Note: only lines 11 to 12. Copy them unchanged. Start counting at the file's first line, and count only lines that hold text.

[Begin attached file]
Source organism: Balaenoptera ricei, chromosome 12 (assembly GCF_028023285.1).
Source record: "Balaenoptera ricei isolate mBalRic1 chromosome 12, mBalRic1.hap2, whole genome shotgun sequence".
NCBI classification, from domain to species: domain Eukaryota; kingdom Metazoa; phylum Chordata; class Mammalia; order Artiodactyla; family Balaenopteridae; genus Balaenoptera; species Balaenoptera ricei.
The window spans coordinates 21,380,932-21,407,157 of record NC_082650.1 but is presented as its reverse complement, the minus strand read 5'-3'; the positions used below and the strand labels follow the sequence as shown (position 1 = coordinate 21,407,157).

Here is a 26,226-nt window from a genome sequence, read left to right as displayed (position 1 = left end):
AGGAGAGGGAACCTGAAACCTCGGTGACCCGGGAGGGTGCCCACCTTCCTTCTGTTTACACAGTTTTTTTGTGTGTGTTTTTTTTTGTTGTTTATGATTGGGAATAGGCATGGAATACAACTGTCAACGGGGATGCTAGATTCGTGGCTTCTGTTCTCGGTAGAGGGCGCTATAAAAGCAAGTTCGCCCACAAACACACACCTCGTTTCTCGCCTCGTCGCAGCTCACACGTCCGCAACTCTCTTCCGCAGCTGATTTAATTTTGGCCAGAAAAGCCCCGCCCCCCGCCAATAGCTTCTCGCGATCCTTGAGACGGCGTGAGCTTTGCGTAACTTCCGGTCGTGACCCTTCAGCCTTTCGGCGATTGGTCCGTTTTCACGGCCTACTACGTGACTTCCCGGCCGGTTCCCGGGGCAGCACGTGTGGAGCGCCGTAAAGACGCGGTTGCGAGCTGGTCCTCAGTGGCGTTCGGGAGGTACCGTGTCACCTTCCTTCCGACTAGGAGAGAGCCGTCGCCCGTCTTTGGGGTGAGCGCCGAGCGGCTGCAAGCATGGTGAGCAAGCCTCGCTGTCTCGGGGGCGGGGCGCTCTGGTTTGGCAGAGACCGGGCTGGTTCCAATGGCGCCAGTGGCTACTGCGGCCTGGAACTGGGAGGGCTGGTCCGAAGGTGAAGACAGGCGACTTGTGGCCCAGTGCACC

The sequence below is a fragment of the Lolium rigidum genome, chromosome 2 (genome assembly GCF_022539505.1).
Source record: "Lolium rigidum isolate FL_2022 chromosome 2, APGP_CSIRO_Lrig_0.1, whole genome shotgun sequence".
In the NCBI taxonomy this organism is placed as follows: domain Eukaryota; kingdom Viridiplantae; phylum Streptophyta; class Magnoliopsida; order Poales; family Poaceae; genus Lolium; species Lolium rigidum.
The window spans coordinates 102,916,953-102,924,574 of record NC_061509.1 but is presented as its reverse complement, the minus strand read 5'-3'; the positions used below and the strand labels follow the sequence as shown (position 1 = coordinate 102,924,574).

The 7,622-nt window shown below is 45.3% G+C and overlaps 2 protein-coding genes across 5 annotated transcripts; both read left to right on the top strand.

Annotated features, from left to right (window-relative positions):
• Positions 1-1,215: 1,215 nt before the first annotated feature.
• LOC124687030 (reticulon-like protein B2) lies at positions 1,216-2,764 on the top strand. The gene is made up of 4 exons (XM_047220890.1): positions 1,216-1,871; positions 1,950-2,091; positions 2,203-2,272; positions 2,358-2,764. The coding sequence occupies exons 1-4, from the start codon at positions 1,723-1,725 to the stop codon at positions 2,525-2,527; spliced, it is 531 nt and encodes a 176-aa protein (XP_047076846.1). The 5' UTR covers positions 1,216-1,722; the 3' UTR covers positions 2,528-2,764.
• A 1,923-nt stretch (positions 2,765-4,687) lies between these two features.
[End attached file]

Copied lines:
The 7,622-nt window shown below is 45.3% G+C and overlaps 2 protein-coding genes across 5 annotated transcripts; both read left to right on the top strand.

Annotated features, from left to right (window-relative positions):